On 29 September 1985, four men arrive at the Mill House, located deep in the mountains of Okayama prefecture, for their annual visit, but the weekend quickly spirals into a sinister nightmare: two bodies are discovered, a guest goes missing, and a valuable painting disappears. Exactly one year later, the remaining guests gather again, hoping to put the past behind them. However, with the approach of a typhoon and the arrival of an unexpected visitor, an eerie sense of foreboding returns.
Written by Yukito Ayatsuji and translated by Ho-Ling Wong, The Mill House Murders alternates between two separate timelines: one in 1985 and another in the following year of 1986. Originally published in Japanese in the late 1980s, it is the second in his “House” series, the first being the cult classic The Decagon House, which draws inspiration from Agatha Christie’s And Then There Were None. Ayatsuji was a founding member of the Honkaku Mystery Writers Club of Japan and is known for popularizing the genre of detective fiction written in the same vein as Golden Age mysteries but with distinctly Japanese settings.
Fujinuma Kiichi is the master of the Mill House; he retreated to the secluded mansion after a car accident which left him severely injured. Since then, he has worn a rubber mask to cover his face, which led some locals to dub the place “Mask Manor”. From the exterior, its most distinctive features are the water wheels which provide electric power and old-world charm. One guest observes:
They almost look like they are turning against the flow of time, keeping the house and everything in this valley frozen in a never-ending moment.
The upstairs tower room of the residence is inhabited by Yurie, Kiichi’s beautiful wife. Growing up, she had little contact with the outside world so, like the house, she also seems trapped in time. Kiichi appears to be insecure about their relationship, worrying she might become captivated by another man, such as Masaki Shingo, an old friend of his who has been staying with them for a while.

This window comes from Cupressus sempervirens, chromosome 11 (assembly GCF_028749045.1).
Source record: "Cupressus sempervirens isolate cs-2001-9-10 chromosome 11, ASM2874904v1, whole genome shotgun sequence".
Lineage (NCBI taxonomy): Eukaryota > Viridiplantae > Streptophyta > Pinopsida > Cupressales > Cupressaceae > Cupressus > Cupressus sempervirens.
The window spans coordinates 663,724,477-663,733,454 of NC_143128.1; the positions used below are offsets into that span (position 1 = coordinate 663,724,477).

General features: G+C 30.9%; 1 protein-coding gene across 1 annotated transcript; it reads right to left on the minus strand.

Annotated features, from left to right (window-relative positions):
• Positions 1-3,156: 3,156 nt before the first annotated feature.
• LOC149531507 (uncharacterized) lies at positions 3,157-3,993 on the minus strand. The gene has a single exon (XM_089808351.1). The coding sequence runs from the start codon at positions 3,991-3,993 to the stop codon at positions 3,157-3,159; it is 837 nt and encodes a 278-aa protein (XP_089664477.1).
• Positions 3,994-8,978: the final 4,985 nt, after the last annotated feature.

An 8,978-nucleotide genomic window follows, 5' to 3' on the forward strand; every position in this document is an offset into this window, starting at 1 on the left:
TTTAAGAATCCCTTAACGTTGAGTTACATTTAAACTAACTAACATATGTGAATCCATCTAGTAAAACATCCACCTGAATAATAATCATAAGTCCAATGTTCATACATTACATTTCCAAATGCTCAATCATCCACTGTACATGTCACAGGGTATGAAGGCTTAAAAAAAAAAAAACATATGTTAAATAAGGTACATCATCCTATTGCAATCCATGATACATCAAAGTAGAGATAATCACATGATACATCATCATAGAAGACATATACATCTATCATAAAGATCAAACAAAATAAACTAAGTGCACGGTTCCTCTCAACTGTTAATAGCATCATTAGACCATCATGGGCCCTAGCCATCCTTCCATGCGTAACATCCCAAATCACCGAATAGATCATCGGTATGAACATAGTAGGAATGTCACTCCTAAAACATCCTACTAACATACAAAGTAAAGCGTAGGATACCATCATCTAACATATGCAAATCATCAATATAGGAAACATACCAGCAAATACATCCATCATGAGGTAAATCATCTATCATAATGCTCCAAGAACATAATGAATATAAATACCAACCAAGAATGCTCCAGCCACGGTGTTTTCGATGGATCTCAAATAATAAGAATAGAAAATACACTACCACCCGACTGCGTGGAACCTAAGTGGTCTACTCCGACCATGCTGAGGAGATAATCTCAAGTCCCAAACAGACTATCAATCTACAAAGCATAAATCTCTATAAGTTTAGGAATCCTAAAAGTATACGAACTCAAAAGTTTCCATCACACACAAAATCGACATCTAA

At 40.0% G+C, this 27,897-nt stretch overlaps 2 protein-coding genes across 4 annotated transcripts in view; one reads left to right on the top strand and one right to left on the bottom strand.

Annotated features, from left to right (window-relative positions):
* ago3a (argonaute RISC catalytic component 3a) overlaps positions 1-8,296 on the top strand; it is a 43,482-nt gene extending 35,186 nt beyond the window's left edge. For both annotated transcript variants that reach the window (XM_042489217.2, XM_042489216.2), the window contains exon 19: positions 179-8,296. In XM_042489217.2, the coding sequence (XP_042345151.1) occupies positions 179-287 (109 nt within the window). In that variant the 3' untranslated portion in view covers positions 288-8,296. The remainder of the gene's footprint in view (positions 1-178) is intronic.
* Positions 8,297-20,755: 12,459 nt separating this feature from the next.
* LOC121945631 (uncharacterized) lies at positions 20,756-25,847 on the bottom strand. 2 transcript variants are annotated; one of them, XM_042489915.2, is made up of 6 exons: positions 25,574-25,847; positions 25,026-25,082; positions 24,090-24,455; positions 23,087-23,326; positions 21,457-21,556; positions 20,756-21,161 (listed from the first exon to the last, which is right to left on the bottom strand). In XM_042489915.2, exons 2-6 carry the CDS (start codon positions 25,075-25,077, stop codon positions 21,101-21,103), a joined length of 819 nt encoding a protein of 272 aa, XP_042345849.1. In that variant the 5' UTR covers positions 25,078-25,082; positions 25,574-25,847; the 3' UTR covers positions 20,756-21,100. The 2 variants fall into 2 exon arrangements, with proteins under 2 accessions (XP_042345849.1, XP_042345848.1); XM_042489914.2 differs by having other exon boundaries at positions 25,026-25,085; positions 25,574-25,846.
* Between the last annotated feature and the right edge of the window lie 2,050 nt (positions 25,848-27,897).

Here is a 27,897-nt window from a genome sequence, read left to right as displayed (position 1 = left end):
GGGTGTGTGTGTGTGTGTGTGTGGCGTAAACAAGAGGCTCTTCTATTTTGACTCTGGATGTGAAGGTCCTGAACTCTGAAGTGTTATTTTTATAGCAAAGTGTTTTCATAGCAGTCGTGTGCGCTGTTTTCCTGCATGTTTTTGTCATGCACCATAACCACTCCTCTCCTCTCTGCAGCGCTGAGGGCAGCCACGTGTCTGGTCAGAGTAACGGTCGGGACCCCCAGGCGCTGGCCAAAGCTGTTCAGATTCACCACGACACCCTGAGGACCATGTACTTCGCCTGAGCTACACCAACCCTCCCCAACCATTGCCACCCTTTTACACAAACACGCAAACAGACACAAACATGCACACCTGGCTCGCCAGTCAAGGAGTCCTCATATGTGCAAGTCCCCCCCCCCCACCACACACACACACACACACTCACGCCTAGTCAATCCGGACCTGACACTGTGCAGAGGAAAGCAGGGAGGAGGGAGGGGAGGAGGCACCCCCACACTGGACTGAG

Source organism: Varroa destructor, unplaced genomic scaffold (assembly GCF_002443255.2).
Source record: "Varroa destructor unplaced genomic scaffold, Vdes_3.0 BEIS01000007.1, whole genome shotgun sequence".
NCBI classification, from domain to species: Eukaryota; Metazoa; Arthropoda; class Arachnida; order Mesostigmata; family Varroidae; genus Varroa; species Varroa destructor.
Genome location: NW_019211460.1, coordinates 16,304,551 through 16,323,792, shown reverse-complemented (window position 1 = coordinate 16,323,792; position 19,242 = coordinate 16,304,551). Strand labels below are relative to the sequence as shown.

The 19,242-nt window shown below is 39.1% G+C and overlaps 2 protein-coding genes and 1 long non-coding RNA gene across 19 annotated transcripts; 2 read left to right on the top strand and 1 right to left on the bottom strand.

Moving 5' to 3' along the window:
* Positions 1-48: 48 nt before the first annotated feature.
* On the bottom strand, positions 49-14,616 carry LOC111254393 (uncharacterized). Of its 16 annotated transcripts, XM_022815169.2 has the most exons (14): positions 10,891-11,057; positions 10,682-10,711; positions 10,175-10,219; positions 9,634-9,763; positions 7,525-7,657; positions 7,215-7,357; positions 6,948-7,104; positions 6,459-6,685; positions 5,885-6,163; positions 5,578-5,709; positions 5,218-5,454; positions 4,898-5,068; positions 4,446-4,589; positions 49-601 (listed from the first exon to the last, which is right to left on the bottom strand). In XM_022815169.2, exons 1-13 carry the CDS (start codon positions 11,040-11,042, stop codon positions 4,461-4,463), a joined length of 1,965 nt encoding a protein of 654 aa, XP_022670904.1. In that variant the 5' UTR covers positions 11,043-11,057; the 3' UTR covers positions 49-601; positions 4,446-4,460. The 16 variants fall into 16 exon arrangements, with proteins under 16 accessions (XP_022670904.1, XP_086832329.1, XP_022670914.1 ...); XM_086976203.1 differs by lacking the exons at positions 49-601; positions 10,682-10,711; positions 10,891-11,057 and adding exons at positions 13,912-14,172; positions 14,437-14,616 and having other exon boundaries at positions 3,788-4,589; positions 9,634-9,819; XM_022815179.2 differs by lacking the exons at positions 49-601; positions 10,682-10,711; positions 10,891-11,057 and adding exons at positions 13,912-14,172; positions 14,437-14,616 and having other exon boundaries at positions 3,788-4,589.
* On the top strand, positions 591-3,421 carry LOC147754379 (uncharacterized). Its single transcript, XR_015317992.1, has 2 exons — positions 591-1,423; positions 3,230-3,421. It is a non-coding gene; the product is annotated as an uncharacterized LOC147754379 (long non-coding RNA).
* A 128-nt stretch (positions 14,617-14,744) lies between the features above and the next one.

Every year, Kiichi holds an exhibition of his late father’s artwork and invites the four men: art dealer Oishi Genzo, art history professor Mori Shigehiko, surgeon Mitamura Noriyuki, and priest Furukawa Tsunehito. But he firmly refuses their requests to view the artist’s last painting, “The Phantom Cluster”, which only heightens their curiosity. An eclectic group, each of the guests has a possible motive for committing the crimes.
Throughout the novel, the location of each scene is specified, making it convenient for readers to track the characters’ movements and alibis. The Mill House has a complex floor plan with an array of rooms: servants’ quarters, guest rooms, galleries, and halls. What is more, the architect who designed the blueprints is notorious for incorporating hidden passages and secret rooms into his creations, sometimes even without the owner’s knowledge.
In a quest to uncover the truth, an uninvited caller named Shimada Kiyoshi joins the group in the 1986 timeline. He believes that the police may have come to incorrect conclusions during their investigation the previous year. A mystery novel enthusiast, he looks to the great fictional detectives for inspiration in his attempt to crack the case. He describes his approach as follows:
… solving a problem is a lot like solving a jigsaw puzzle. However, in this case we don’t have a picture of the completed puzzle, nor do we know how many pieces there are in total. And of course, the pieces of our mystery might not be flat, but three-dimensional, or perhaps they even have four or five dimensions. So depending on who is putting the pieces together, we could all end up with completely different pictures, or perhaps I should say ‘shapes’.
The suspense intensifies as Shimada’s investigation takes shape and he begins to uncover the truth about the mysterious Mill House and those inside it. With atmospheric descriptions of the manor and its surroundings, Ayatsuji weaves a complex web of clues, daring readers to solve the puzzle before the final reveal.